It's hard to be a good wife.
Especially when you don't always know what that means. When you practice selflessness and not being a nag and you try and remember to rub his feet more often than you'd like to, and you work on first and foremost being aware of his needs, and their needs, and the needs of what seems like the whole entire world so many days.
And then you have an argument about who should drive which car and you feel for a while like you've been had, like you're the only one on the whole planet looking out for you, for them, for what seems like the entire world, and it's. all. up. to. you. to do it all.
So you get fired up and it rises within you because somewhere inside you're afraid that what it really means to be a good wife is to always be pleasing and agreeable, even when he's wrong, even when he's dead wrong, because that concept makes your ears ring like they did another lifetime ago when your head was being smacked into walls by a different husband. And even though the memories are distant, the gripping anger rises up inside when you get afraid, because your value as a woman is attached somewhere in the folds of these words about gas mileage and seatbelts and who ought to make the decisions here, and you think, fists clenched, I just have to put my foot down. If no one else is going to look out for me, I'll have to look out for myself.
You're not afraid because he made you that way but because it's scary how fights can always seem like the end of things to a girl too used to getting left…how the brain can flesh out the disastrous destruction of this whole big life anytime the paint gets scratched, when the fading color starts to show.
And you stew and you steam and when it's time for bed, you stay awake awhile because you're still fuming mad, because nothing was resolved, because he's snoring with the Olympics on full volume and you hate the Olympics and you hate snoring and you aren't even sure how to verbalize what this is all really about, whenever you decide to speak to each other again.
So you breathe a lot and you think about perspective and grace and the benefit of the doubt. You remember that you're on the same team, even when it doesn't feel like it. You do what it takes to stop having the same conversation over and over again in your head, the one where you tell him off, where you really let him have it, where your words are so enlightening that he suddenly just gets it and agrees with you and everything is happy and wonderful again.
Instead you study the state of your heart, you figure out where all this is coming from. You remember that he was up before the sun today to take a side job for extra money because the family needed it, and he's sleeping because he's dead tired from lifting bags of concrete all day, on his day off. You remember how your legs looked all tangled together while you chit-chatted only yesterday and recalled together all the wonderful things about life these days. You remember the babies you made together and how he kisses them on the forehead and nicknames them and sees straight into them the same way you do. You remember how happy your whole wide life is this season and how a few short hours ago, you were praising God for this marriage, for this man.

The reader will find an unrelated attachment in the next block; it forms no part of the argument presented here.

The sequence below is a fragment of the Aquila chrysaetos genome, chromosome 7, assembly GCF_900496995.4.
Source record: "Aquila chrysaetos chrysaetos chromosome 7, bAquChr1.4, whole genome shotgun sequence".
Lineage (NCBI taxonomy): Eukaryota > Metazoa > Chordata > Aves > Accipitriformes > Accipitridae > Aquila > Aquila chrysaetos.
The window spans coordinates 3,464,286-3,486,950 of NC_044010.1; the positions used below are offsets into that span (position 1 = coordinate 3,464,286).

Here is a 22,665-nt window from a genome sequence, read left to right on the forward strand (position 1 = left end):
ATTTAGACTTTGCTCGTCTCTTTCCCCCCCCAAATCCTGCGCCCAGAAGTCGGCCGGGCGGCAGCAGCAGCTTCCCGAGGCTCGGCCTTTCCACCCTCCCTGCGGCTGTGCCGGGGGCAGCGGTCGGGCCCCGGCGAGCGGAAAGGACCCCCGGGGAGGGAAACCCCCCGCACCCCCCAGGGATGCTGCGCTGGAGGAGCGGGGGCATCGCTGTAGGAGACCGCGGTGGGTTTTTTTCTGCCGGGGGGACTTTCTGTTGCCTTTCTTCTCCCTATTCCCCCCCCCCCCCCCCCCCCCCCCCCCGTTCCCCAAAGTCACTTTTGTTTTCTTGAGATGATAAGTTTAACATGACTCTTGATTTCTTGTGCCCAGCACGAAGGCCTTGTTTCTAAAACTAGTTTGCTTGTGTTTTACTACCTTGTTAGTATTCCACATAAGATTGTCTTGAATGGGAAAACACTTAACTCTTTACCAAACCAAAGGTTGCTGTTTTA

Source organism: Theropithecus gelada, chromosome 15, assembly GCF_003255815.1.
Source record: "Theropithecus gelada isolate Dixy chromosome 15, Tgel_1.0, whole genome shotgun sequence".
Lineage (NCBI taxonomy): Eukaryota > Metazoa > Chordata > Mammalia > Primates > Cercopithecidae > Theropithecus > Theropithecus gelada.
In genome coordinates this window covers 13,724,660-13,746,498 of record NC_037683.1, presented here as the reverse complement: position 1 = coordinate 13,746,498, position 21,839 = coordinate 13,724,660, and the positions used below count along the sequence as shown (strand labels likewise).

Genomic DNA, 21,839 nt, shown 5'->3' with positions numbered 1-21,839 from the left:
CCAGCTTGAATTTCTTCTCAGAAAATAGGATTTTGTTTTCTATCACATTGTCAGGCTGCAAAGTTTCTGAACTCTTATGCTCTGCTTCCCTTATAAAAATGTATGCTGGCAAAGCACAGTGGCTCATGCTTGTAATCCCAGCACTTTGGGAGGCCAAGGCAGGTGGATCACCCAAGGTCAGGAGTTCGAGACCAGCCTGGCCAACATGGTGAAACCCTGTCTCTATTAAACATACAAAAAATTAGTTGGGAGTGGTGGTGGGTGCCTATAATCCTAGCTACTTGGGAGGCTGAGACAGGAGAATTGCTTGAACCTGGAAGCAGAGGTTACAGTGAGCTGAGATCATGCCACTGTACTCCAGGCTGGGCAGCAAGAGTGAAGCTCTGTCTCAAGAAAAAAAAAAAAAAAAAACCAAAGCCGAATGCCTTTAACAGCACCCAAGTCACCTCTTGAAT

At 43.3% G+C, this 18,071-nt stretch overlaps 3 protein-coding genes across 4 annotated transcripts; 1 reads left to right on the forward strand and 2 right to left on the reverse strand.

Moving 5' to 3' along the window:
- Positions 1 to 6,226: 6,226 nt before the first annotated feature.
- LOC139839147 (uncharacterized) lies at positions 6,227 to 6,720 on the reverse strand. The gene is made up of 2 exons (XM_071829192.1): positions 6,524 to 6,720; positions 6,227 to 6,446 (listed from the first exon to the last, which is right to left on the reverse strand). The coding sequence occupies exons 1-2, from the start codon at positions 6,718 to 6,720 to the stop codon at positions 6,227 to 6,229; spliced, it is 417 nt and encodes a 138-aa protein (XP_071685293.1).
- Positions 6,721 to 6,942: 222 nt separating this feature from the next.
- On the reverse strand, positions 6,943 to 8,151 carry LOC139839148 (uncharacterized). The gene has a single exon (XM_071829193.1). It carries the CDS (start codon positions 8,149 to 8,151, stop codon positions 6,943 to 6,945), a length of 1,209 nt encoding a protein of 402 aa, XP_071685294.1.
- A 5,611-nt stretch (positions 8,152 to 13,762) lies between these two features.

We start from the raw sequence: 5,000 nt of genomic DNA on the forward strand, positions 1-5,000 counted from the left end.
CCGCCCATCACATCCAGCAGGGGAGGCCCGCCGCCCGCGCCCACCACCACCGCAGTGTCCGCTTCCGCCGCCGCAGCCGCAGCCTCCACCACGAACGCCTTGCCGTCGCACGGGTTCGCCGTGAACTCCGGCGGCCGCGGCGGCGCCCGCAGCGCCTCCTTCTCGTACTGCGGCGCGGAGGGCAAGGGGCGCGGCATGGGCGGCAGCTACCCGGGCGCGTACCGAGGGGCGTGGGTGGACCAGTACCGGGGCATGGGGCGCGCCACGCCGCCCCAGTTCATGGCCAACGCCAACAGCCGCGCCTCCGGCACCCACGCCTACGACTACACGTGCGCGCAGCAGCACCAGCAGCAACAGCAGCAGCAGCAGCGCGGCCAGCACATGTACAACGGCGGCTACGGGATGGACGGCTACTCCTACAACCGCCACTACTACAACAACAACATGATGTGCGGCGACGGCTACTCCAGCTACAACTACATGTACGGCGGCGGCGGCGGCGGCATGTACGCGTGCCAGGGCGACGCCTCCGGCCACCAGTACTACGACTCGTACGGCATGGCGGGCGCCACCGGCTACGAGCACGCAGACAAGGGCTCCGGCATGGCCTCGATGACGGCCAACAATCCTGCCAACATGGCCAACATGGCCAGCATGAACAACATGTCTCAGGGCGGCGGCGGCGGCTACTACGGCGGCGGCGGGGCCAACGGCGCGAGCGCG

And you see from behind your fear that this really is just about gas mileage and surface semantics and not about control or power or upper hands. You remember that this is the man who has sat in hospitals and held your hand, not the one who put you in there. You realize that respect can sometimes just look like taking a different vantage point, stepping over the divide and into their court, even when his logic isn't clear to you.
So you sit in the dark for a few minutes and listen to the clock on the wall, how it reminds you of this fleeting life, of all that's not worth hanging on to. You graze all the sleeping babies' sweaty foreheads with your chapped lips and smell their hair and whisper goodnight. You tiptoe to the bedroom and wriggle the throw pillows out from under his arms, the ones he's all wrapped up on, the ones you made for your marriage bed that say "Mr." and "Mrs." on them.
And even though he won't hear you through his slumber, you whisper I'm Sorry and I Love You and you trace his wedding ring round and round because rings are so very fitting an icon for what marriage is really…round and round, swirl and roll and circle 'round each other. And sometimes it's a whirlpool of turmoil, but sometimes it's a band of strength or a halo of sacredness or a wreath of celebration or sometimes a belt, round and round, just holding this all together.